Recently, I’ve been having a bit of a hard time deciding on my yearly slogan. I was thinking that this should be the Year of Fresh Starts, but, considering that half the year will actually be spent tying up loose ends, that didn’t really seem right to me. I then wondered if I should call it my Year of Transitions, but can I even be certain about what I’ll be transitioning into or when these magical transitions will take place? No, there are no guarantees here and it’s not like these slogans magically change my life. It’s a struggle sometimes to manifest these messages once every few weeks, let alone everyday. Last year was supposed to be the Year of Purposeful Happenings
and, although I’m sure I fell into a lot of procrastinating pitfalls, in a way it was: I wrote a long dissertation chapter, I went to Finland, Estonia, Greece and Turkey and, besides all of that that, I also did a whole lot of work on various side projects. Similarly, 2011 was supposed to be the Year of Being Happily Satisfied
and, even though I constantly tried to find the silver lining, there were some moments of serious discontent. The only thing that makes sense to me right now is that this should be the Year of Reconnecting with Myself–my goals, my hobbies, my ambitions.
The truth is that, despite all the good things that have come my way this year, I’ve been a little lost and have had a difficult time finding my footing. I lost my dissertation working rhythm when I went to Finland, I felt that this semester’s teaching experience–usually the highlight of my academic life–has ranked among my worst and that I was sinking in various responsibilities. There’s been very little fun reading and no yoga. Of course, there’s been plenty of cooking, but that’s one of the few pleasures I’ve allowed myself. And, frankly, I think that’s been part of the problem. I need to figure out how to achieve a better, healthier balance between work and life. Even as I prepare for perhaps what will most likely be the toughest five to six months of my life as I teach language everyday and write the final chapters of my dissertation, I’ve come up with thirteen goals that will hopefully lead to a happy conclusion to a very long seven year grad school experience.
I’m interspersing my list of goals with recent photos from the past few weeks–baking the world’s best peanut butter cookies
(no lie; Molly from Orangette
knew what she was talking about when she posted about these cookies) and Dorie Greenspan’s Jammers
with my grandma, the snowy landscape of Pennsylvania, my two favorite canines, Elektra and Zoey. Some are from my camera, some are from my iPhone; it all depends on what’s been closer and the quality of the lighting. Come the official start of the New Year, I’ll be back with two recipes, one sweet and one savory.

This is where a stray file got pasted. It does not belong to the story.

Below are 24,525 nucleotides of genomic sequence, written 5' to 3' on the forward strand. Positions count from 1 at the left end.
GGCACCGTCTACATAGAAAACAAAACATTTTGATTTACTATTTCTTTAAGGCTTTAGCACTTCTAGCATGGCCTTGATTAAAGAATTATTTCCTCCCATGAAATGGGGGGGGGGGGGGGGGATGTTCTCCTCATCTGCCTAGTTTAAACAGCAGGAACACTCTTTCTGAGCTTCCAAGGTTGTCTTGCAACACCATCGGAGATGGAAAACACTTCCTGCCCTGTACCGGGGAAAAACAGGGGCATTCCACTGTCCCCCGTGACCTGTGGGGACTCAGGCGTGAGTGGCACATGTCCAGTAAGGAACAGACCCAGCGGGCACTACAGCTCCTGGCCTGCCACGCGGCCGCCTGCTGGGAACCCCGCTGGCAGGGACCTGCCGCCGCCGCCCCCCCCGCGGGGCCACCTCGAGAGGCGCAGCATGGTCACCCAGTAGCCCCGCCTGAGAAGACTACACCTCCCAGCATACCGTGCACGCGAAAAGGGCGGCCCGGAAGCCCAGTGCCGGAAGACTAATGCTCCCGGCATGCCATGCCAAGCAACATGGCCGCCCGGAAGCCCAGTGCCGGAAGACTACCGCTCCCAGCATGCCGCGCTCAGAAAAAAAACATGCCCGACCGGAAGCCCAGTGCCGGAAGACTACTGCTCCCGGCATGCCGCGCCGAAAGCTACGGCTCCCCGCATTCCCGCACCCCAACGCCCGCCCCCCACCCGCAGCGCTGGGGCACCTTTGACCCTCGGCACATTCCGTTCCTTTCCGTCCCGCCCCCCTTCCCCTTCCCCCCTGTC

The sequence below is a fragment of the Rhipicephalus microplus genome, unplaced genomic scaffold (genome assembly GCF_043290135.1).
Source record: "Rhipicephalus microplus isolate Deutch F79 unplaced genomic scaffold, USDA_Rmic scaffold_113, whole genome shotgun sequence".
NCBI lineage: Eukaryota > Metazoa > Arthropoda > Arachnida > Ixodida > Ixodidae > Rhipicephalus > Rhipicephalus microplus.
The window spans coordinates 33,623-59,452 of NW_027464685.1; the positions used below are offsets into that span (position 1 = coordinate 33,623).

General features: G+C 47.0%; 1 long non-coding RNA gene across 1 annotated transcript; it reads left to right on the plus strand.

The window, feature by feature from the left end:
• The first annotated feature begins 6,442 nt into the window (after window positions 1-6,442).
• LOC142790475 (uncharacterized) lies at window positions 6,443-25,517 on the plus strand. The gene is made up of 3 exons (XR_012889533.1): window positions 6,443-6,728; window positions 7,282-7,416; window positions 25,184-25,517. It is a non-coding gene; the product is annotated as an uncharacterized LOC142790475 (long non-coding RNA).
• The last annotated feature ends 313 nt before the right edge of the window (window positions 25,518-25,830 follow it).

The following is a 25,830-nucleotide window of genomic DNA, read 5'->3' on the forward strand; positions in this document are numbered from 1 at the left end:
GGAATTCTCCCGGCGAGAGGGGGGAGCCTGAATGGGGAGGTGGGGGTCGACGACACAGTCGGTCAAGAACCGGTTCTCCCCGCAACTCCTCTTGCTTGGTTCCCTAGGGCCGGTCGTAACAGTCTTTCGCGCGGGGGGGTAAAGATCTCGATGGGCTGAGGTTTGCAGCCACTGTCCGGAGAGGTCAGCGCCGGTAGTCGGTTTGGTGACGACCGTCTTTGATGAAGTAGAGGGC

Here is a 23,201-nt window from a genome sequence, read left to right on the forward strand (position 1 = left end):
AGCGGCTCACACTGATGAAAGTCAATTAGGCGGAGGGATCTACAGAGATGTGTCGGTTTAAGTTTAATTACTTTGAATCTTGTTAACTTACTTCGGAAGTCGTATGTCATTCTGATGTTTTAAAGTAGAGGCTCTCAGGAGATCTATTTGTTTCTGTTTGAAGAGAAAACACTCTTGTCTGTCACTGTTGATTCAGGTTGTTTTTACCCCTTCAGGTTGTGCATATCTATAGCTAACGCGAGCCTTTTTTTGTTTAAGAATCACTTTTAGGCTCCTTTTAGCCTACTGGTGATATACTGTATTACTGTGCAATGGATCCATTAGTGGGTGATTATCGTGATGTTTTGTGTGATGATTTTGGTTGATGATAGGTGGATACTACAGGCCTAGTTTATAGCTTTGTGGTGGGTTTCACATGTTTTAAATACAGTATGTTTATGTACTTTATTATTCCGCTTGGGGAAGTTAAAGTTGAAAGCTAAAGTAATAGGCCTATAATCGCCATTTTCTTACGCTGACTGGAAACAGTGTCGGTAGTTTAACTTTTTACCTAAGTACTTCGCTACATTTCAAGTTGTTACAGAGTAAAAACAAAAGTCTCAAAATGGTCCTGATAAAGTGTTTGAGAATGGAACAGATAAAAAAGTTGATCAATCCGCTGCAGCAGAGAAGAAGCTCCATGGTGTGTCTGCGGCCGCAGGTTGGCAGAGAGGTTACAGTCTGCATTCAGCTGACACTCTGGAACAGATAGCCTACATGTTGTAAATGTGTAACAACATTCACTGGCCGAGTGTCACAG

Goal 1: No new cookbooks until I file my dissertation. I have more than enough to cook almost anything my heart should desire, not to mention the help of the World Wide Web.
: I joined a food literature book club
for January-March. The goal is simple: make time for reading, meet new people and, most importantly, go and enjoy myself without experiencing the usual academic guilt.
Goal 3: Regardless of how painful it will be–and maybe I can actually make it fun!–I plan on having a six-day workweek until my dissertation is filed.
Goal 4: Go back to yoga; remember what it feels like to stretch, to be still, to live in the present.
: When I was reading Amanda Hesser’s Cooking with Mr. Latte
this past summer, I remember being struck by her need to develop a cooking repertoire instead of always seeking out what might just be the next best recipe. For the past several months, I’ve been thinking about the need to develop my own repertoire that I can rely on when in a pinch or when the Greek and I are having guests. This almond cake
(Amanda Hesser’s mother-in-law’s recipe) has made a solid place for itself in my kitchen; leeks and prunes
, which I made for our Christmas dinner, is another keeper. A few others that have made the cut will be featured on the blog in the New Year.
: When I was in Finland
, I would sit in Stockmann or Zucchini
, the cute vegetarian cafe I frequented, and create recipes in a little notebook. Some of these recipes have become staples in my kitchen (strangely remaining unblogged material), while others have yet to be tested. I want to fix this and work more by trial and error. In my mind, rosemary cream cookies deserve to see the light of day. Just trust me on this one.
Goal 7: Finish my dissertation; this, my friends, is a no-brainer. This is the road to peace of mind.
Goal 8: Find a job. This probably won’t be easy, but I’ve got to give it a shot. It troubles me slightly that, beyond my work as a graduate student, I’ve only taught English in Japan, worked in a Subway, Dairy Queen and a Friday night bingo. As I approach 30, I think it’s time to expand my resume.
Goal 9: Turn 30 gracefully. Stop obsessing over the silvery hairs that keep appearing in my bangs.
: To reactivate my Greek, which I worked pretty hard to learn. I recently started watching Diane Kochilas
‘ “What’s for dinner, Mom
?” (“Ti tha fame simera, mama;
“) in the hopes of remembering what I’ve started to forget, as well as of learning what I never knew.
Goal 11: Remember that “no” isn’t a dirty word. Better to say it than to stew with resentment.
Goal 12: Remember that even if things seem grim, I have a lot of pretty amazing things to be grateful for.
Goal 13: To remember to celebrate my achievements by treating myself to something glorious–a trip to one of my top-countries-to-visit list? or the cheaper option that will protect my savings, i.e. vegetating for a few days, truly doing nothing?–after I finish my dissertation. It is, thankfully, the only dissertation I’ll ever write.